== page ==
With the main centres of power in Iran now firmly in the hands of the Revolutionary Guard, reconciliation with the US is near impossible.
The Islamic Revolutionary Guards Corp (IRGC) – now firmly in control all of Iran’s main power centres – is threatening to respond fiercely to US President Donald Trump and his attempts at extending the arms embargo against Iran in October.
The IRGC believes the US would do all in its power from now until the November presidential elections to force Iran out of the Joint Comprehensive Plan of Action (JCPOA) and make good on its plan to use the snap-back mechanism to re-impose all previous sanctions on Iran.
Two important international decisions in condemnation of Washington over the last week have helped contain Iran’s frustration.
First, the report on Thursday by the UN Special Rapporteur on extrajudicial killings, Agnes Callamard, calling the killing of the Islamic Revolutionary Quds Force leader, Maj. Gen. Qasem Soleimani in January as “unlawful”. Iran’s Press TV carried a full report of her press conference.
Second, the decision at the open virtual meeting on Tuesday when every member of the UN Security Council, except for the United States, supported the Iran nuclear deal condemning the US for leaving the accord.
The IRGC does not care much about the JCPOA. Nevertheless, it realises that the decision may make it more difficult for Trump to implement his plan come October.
At the same time, Iran is wary that Washington will lobby hard until October to reverse that decision.
The IRGC plans on five counter-measures to deter Trump from imposing further sanctions. These include increasing enrichment levels to 20 percent, leaving the Additional Protocol, the Non-Proliferation Treaty and the JCPOA.
None of these threats are new, but the danger of Iran following through is more likely now than ever before; greater even than in the pre-JCPOA era of the hardline former president Mahmoud Ahmadinejad.
The Revolutionary Guards no longer need to leave foreign policy to President Hassan Rouhani or Foreign Minister Jawad Zarif. In fact when Zarif tried in his first televised address to the new parliament to explain developments on the JCPOA he was heckled with shouts of “death to the liar” and “you are a traitor”.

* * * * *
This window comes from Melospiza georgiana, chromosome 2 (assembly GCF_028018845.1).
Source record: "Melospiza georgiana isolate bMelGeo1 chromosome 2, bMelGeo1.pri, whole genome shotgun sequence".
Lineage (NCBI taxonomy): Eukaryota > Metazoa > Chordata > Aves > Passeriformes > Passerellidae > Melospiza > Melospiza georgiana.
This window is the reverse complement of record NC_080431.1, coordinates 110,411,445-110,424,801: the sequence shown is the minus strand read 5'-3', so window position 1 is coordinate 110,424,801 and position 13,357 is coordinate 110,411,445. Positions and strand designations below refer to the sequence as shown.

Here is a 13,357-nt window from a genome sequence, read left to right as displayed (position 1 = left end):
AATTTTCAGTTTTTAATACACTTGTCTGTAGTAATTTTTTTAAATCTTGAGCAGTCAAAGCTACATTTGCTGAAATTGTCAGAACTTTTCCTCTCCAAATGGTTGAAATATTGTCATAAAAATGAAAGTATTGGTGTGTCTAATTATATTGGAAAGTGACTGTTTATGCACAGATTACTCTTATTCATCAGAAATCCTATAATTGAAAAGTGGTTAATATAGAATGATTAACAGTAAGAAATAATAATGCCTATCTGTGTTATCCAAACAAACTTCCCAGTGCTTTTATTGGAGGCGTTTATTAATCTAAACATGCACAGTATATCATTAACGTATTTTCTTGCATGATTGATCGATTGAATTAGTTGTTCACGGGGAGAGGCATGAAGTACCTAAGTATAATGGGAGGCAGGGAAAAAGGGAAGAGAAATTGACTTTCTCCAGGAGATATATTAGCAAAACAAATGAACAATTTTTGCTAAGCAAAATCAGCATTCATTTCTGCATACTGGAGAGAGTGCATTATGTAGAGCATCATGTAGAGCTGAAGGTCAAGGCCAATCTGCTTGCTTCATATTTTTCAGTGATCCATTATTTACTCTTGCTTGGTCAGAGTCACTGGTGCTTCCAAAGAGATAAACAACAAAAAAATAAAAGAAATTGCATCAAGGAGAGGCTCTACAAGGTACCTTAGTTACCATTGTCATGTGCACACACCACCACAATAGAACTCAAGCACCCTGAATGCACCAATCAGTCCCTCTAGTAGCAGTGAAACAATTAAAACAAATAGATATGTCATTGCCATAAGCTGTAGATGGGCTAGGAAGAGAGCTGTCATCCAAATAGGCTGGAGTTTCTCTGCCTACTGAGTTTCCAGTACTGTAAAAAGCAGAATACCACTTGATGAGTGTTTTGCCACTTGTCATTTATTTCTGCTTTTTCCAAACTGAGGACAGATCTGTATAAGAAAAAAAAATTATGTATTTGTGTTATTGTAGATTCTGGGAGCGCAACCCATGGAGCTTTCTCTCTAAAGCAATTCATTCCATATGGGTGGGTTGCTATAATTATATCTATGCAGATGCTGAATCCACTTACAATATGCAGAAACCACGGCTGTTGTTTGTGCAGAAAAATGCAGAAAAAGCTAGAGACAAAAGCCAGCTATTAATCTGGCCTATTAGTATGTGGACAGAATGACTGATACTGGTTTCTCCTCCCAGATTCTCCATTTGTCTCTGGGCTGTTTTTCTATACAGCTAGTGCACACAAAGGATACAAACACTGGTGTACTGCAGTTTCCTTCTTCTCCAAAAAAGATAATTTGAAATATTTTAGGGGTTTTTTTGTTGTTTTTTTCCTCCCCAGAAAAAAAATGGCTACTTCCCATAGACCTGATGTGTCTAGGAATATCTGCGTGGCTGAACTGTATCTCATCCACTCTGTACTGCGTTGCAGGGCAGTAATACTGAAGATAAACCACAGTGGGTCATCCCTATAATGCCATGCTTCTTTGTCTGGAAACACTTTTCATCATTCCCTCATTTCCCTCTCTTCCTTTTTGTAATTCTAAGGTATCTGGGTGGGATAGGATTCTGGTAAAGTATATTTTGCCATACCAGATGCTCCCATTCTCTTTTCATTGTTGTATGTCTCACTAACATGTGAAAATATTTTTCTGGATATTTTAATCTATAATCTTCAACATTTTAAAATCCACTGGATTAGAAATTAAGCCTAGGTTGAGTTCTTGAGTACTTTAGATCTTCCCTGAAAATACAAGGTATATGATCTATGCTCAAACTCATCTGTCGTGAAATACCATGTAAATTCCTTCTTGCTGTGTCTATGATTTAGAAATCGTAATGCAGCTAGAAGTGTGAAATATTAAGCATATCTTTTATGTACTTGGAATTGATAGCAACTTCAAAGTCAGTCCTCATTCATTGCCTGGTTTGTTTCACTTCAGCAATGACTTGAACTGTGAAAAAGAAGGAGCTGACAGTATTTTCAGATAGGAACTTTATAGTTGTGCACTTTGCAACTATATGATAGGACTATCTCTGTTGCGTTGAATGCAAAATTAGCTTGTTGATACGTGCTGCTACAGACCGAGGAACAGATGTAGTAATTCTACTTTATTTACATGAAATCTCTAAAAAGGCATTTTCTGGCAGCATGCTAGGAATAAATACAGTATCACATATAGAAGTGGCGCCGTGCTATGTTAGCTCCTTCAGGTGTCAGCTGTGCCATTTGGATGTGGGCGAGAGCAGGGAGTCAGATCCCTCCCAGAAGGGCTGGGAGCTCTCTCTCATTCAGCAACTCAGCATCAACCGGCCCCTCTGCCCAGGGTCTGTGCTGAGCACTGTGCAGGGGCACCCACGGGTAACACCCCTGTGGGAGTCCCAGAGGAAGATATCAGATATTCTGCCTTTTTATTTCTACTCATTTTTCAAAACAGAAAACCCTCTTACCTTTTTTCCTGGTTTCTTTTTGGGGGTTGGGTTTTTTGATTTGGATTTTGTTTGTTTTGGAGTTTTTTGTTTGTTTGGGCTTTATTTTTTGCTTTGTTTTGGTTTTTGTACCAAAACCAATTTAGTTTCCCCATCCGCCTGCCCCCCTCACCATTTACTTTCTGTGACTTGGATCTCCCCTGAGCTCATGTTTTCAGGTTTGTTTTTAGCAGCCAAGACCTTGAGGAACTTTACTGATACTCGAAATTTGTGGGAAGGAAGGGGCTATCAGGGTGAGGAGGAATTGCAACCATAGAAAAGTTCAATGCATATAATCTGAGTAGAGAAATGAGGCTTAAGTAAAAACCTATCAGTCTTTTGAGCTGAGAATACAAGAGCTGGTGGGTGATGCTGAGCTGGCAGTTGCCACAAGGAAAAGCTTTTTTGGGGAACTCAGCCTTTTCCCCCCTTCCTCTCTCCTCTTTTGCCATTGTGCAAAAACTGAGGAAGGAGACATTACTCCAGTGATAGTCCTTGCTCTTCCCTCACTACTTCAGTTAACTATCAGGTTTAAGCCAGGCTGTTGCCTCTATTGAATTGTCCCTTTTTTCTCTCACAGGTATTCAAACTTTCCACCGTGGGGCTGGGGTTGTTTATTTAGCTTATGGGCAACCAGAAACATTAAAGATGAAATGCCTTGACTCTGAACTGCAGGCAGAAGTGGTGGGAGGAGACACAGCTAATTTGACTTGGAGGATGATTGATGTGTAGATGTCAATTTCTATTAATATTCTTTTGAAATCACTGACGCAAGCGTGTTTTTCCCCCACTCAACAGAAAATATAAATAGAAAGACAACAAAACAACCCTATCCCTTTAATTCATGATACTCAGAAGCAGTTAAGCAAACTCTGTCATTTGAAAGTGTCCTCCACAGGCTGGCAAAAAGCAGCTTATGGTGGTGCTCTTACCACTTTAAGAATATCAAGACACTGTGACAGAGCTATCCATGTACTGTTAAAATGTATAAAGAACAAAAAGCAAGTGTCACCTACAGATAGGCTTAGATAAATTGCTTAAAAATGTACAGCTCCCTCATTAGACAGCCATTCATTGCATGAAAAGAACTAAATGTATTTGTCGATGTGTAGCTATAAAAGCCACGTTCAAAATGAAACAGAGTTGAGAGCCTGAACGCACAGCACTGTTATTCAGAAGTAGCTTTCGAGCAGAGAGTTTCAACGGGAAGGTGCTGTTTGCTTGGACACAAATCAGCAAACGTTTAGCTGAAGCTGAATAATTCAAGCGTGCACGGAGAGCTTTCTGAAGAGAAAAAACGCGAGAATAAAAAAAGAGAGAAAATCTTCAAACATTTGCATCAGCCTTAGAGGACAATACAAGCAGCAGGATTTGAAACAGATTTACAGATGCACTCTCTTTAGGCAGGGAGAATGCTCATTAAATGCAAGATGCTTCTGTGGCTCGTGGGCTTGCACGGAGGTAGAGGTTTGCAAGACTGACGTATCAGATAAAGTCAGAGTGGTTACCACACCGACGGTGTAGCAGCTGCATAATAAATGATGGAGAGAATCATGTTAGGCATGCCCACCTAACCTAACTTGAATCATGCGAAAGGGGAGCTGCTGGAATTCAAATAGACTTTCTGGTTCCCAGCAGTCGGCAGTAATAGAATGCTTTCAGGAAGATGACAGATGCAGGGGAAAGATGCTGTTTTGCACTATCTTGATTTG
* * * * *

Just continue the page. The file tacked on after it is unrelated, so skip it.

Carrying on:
The IRGC is now in command of the legislature, the judiciary, the intelligence and security apparatus as well as the economy and financial institutions.
The supreme leader, Ayatollah Ali Khamenei, has appointed hard core IRGC members as heads of each power centre and tasked them with the full implementation of 'Phase Two' of the Revolution.
The doctrine, compiled after the killing of Gen. Soleimani, calls for “a push towards defeating the enemy, the US,” and for “extensive sacrifice to preserve the ruling order.”
Arguing in several right-wing publications, IRGC strategists are asking for a more confrontational approach towards the US. They recommend shifting closer towards Russia and China and strengthening the 25-year Cooperation Agreement with China which extends military and economic cooperation. This has been in the making since September.
They are angered by the three European countries (E3) - France, Germany and UK - for reprimanding Iran in mid-June over blocking IAEA inspections. Parliamentary Speaker Ghalibaf referred to the IAEA as serving “espionage purposes”.
That is why the virtual conference on Tuesday when Europe joined China and Russia in disputing a Trump administration assertion that it holds the right to reimpose UN sanctions on Iran when it had quit the accord in 2018, helped soften that tone. “The enemies admit today that they have failed to achieve their anti-Iranian objectives,” said Ayatollah Khamenei on Sunday.
European states, share Washington’s concern about Iran’s arms trade, but they are rightly worried that extending the UN arms embargo, in clear violation of JCPOA, would drive Tehran to kick out nuclear inspectors and set the stage for an even quicker development of its nuclear program.
Yet, the suggestion about the E3 “renewing diplomatic efforts between the US and Iran” or indeed the passing gesture by Brian Hook, the US Special Representative for Iran, for “direct talks with Iran on all issues...” are unlikely to receive a positive response.
The IRGC sees talks as “a trap” for pushing Iran to accept what’s in the best interest of Western powers.
The Iranian establishment faces serious divisions within, a heavily sanctioned economy, rising unpopularity, and dissent at its doorstep - with increasing attacks on its borders and its nuclear and missile sites.
The IRGC may put on a brave face but it sees an existential threat both at home and coming from abroad. Trump’s October plan, if successful, will exasperate that anger pushing Iran to leave all international treaties.
Signatories to the JCPOA must equally continue to forcefully block any party from unilaterally using the accord for imposing its own plans, thereby putting the rest of the world in danger of war and destruction.
Presidential games should not be played on the international stage.
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